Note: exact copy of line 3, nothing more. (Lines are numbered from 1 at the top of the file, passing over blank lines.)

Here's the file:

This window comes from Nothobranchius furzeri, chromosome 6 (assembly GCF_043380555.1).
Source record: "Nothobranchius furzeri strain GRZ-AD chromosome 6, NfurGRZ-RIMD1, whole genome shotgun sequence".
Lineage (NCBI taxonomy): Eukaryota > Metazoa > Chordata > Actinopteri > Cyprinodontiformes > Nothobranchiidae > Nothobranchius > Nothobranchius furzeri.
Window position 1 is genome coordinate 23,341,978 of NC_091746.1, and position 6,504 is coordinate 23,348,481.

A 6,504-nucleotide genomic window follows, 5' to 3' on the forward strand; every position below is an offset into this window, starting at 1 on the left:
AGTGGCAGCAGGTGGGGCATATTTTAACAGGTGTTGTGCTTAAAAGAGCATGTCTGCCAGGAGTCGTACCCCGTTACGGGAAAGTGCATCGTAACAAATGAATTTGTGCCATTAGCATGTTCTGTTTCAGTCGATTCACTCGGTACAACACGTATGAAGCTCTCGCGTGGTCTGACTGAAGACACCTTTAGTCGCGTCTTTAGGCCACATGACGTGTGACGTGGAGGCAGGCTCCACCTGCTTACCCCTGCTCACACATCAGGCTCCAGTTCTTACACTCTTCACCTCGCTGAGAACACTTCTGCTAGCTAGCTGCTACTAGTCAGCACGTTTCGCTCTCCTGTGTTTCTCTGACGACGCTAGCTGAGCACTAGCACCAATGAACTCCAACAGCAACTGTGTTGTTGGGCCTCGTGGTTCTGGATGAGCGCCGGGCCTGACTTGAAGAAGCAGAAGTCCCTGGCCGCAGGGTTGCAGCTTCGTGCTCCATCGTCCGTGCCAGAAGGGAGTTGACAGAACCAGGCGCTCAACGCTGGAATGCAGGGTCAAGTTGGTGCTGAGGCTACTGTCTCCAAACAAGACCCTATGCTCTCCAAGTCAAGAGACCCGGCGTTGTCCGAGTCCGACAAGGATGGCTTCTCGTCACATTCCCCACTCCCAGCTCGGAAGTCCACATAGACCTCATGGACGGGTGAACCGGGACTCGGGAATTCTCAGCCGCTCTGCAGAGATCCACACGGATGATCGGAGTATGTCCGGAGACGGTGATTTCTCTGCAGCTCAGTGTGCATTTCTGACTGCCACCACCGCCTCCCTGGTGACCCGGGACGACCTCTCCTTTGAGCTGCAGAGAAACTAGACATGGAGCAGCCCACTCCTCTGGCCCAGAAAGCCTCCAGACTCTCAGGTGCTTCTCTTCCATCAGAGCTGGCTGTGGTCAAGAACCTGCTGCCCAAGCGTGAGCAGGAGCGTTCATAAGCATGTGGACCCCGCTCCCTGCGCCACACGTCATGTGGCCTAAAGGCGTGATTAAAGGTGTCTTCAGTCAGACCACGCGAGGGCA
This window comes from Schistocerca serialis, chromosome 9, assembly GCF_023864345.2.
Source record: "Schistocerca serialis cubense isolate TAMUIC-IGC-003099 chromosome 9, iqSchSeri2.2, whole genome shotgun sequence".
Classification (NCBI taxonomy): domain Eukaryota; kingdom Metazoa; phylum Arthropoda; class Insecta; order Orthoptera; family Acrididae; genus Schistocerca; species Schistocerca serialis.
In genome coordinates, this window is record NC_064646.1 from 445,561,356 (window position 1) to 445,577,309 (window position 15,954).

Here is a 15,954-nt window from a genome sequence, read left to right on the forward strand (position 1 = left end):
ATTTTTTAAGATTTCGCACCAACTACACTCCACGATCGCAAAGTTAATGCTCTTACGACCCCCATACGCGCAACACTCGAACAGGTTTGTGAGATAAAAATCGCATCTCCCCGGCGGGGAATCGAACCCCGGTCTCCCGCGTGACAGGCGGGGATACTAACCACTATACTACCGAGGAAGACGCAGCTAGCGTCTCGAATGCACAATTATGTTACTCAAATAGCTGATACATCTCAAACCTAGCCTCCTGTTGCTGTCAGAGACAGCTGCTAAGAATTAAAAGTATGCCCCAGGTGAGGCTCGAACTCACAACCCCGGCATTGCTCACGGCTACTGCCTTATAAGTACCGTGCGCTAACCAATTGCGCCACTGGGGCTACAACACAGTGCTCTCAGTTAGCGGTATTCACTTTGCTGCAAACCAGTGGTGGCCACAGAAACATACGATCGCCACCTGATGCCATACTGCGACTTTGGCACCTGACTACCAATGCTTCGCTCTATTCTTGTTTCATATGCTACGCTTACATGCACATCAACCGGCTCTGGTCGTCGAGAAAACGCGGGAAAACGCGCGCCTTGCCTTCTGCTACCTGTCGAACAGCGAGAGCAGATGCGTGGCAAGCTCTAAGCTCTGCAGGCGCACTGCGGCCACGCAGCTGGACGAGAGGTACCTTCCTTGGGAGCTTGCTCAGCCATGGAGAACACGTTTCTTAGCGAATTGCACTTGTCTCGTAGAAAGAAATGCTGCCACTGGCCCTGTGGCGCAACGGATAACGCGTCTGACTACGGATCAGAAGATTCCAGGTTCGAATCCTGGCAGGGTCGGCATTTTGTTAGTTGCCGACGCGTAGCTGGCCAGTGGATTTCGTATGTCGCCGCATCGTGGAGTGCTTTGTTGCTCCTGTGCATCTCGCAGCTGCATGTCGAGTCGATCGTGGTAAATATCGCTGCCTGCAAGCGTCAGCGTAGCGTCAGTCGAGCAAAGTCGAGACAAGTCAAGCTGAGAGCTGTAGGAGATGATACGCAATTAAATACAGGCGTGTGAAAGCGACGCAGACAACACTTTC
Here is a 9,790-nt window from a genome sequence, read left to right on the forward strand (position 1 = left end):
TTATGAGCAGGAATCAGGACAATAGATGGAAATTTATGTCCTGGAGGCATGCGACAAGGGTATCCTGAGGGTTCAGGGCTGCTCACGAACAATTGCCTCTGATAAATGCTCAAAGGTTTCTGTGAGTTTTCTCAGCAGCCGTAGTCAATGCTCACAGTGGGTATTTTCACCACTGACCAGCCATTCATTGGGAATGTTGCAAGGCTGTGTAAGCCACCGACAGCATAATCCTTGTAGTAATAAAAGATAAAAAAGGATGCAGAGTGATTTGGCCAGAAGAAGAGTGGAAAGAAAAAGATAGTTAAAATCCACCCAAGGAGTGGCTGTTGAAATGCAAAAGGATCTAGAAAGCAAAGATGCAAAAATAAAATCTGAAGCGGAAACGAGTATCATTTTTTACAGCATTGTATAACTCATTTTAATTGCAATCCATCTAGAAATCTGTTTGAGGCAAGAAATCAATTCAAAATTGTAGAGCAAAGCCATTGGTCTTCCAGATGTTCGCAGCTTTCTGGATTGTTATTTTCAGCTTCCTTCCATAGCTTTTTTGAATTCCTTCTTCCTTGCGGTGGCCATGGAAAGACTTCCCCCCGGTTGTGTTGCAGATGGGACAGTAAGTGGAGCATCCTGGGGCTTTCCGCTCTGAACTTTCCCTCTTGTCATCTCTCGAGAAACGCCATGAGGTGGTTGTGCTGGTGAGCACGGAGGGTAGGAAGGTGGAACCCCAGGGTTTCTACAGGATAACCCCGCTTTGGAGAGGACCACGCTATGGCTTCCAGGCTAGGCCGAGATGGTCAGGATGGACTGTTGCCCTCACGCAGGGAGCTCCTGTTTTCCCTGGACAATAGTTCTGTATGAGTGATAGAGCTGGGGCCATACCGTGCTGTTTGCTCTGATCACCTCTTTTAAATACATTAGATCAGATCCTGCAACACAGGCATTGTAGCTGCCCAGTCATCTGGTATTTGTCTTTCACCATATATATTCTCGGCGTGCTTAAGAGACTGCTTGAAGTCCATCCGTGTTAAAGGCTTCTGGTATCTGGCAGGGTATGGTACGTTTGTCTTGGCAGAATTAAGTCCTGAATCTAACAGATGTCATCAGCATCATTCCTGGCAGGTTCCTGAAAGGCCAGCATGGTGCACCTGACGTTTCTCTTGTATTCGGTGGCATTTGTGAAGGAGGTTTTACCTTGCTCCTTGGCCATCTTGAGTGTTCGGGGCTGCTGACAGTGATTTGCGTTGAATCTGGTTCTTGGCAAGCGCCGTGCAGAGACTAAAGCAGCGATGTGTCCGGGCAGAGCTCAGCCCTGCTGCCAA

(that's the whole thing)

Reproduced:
Lineage (NCBI taxonomy): Eukaryota > Metazoa > Chordata > Actinopteri > Cyprinodontiformes > Nothobranchiidae > Nothobranchius > Nothobranchius furzeri.